|Printable version||E-mail this to a friend|
Yemen's Political Crisis: The Role of Saudi Arabia and the Gulf States
The relationships between Yemen and its Gulf neighbours are coming under increased pressures as the Arab Spring sweeps the region.
A new Chatham House briefing paper, Yemen and the Gulf States: Elite Politics, Street Protests and Regional Diplomacy, examines how these changes will impact on the entrenched elite structures which have defined regional diplomacy for so long and analyses the critical role of the Gulf Cooperation Council (GCC) in addressing the security risks posed by the situation in Yemen.
Dramatic political change in Yemen could lead to violent upheaval and humanitarian crisis, against the backdrop of the country's deteriorating economic and security conditions. Yet it might also result in a new, more legitimate political regime. Certainly, the status quo is no longer tenable.
The international community and the GCC states are united on the need for a managed transfer of power. However, the current stalemate reveals the GCC's limited leverage to negotiate a transition and, beyond that, to enforce implementation of any deal. The Arab Spring has generated reformist pressures and divergent responses within the Gulf monarchies themselves. This increases the complexity of the policy landscape regarding Yemen.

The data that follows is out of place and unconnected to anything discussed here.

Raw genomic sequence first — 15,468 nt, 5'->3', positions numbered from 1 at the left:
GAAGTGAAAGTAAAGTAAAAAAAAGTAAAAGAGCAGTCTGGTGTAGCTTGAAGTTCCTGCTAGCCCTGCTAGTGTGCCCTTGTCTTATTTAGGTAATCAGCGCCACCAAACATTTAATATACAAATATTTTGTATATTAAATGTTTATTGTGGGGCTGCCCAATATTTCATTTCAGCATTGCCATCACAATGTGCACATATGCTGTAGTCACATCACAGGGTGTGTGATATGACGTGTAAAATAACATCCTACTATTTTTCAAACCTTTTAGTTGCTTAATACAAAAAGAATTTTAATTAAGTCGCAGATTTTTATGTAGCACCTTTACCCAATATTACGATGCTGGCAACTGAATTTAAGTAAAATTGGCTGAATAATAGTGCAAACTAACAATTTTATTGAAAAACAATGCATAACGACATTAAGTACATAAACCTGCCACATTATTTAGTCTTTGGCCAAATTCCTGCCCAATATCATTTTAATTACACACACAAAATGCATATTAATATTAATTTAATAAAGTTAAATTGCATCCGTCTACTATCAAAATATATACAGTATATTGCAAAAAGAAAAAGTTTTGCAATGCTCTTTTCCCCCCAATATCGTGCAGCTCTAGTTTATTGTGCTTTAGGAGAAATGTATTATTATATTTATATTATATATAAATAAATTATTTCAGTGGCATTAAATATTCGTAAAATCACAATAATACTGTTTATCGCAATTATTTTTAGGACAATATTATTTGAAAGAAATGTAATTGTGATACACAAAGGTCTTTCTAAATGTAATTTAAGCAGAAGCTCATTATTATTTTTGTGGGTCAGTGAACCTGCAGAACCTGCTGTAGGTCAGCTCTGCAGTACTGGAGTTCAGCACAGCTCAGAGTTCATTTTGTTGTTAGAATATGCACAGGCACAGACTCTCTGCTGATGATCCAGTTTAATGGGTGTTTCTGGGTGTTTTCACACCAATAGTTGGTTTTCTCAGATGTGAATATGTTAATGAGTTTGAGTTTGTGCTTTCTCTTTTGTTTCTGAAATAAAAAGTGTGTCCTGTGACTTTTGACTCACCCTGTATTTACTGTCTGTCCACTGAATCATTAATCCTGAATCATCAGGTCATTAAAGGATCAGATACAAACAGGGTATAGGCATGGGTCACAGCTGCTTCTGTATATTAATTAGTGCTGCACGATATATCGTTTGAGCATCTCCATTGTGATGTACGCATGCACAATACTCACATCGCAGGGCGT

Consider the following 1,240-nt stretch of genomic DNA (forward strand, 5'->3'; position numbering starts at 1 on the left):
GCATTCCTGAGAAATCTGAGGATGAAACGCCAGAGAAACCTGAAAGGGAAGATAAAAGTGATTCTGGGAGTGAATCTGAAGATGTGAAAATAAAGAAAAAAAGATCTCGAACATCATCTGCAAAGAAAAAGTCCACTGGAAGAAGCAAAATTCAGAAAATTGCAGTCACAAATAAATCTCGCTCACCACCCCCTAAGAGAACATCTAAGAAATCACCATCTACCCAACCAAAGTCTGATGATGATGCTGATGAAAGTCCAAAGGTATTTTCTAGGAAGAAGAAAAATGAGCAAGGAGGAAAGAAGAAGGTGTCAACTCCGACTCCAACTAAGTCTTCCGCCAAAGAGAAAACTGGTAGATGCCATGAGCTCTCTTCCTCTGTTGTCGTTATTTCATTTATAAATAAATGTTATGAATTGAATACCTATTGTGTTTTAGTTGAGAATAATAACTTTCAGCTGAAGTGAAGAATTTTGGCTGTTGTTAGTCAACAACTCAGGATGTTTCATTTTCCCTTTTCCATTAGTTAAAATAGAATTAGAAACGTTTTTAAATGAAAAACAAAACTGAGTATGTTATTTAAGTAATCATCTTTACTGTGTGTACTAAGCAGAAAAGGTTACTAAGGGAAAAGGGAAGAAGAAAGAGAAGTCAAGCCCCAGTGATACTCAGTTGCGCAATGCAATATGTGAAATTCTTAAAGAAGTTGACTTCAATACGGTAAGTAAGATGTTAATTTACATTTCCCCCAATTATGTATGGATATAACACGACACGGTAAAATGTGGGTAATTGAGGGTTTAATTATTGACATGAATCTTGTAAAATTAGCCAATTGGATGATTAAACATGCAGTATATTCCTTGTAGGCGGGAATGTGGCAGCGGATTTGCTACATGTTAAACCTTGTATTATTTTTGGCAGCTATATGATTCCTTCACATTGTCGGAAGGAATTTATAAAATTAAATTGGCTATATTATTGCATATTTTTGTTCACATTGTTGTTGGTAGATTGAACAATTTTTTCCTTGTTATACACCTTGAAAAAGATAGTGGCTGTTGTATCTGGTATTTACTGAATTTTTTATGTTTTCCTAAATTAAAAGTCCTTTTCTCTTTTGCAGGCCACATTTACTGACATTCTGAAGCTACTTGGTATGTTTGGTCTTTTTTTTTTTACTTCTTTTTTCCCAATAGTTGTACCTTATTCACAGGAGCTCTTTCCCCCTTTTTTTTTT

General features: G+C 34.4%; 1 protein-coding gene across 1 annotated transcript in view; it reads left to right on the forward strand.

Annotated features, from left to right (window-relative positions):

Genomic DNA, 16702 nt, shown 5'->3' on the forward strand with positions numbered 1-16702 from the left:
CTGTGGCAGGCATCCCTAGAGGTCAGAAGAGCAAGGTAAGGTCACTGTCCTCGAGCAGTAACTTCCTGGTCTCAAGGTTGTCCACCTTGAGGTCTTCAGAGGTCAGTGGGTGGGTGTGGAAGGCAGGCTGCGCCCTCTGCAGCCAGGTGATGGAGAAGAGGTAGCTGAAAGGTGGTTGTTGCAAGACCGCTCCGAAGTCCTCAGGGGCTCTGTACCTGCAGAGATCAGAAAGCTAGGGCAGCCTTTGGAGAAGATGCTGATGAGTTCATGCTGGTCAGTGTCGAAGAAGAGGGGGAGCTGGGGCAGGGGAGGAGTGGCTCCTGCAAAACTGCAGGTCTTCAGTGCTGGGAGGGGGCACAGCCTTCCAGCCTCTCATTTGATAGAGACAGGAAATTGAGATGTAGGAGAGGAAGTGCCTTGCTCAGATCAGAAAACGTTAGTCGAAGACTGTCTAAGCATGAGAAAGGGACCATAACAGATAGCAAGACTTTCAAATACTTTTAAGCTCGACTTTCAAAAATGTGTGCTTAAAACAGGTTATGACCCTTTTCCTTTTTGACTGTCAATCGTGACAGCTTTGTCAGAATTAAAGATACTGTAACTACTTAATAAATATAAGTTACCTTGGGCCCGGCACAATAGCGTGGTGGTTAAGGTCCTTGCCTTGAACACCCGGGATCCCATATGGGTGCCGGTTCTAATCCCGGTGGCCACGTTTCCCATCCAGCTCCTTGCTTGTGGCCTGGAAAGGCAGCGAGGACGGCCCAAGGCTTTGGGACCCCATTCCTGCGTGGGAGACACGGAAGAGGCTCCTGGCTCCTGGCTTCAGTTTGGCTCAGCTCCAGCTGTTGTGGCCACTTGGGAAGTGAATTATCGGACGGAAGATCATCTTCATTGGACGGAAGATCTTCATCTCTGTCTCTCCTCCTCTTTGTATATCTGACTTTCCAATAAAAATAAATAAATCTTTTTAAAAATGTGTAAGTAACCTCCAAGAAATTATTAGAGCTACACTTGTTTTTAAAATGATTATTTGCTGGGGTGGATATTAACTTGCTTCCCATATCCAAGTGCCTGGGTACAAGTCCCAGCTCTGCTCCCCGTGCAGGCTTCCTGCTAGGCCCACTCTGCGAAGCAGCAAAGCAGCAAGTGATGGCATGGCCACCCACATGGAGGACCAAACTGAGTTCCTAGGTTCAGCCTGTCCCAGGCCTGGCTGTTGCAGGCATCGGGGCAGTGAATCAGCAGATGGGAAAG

Saudi Arabia maintains extensive transnational patronage networks in Yemen. Many Yemenis believe it is trying to influence the outcome of political change and that succession dynamics within the Saudi royal family are affecting the calculations of Yemeni political actors.
Meanwhile, the functions of government are paralysed, commodity prices are rising and the risk of conflict between rival military factions remains high. The absence of grass-roots pro-democracy protestors from the negotiations limits their role in shaping the new dispensation.
The authors argue that there is considerable scope for the GCC states to increase their humanitarian assistance, and to play a more prominent role within the United Nations' emergency response.
Finally, with ongoing US drone attacks in Yemen and a renewed focus on combating Al-Qaeda in the Arabian Peninsula (AQAP), the report says it is worth exploring the divergent counter-terrorism approaches of Western and GCC states.
Notes to Editors
Read Yemen and the Gulf States: Elite Politics, Street Protests and Regional Diplomacy >>
A Chatham House Briefing Paper by Ginny Hill and Gerd Nonneman.
The authors are available to interview:
Ginny Hill: +44 (0)7779 790 356
Gerd Nonneman: +44 (0)7748 621 745
Chatham House Press Office
Nicola Norton: +44 (0)20 7957 5739 / +44 (0)7917 757 528
Sara Karnas: +44 (0)20 7314 2787 / +44 (0)7775 037 700
More research can be found on the Yemen Forum.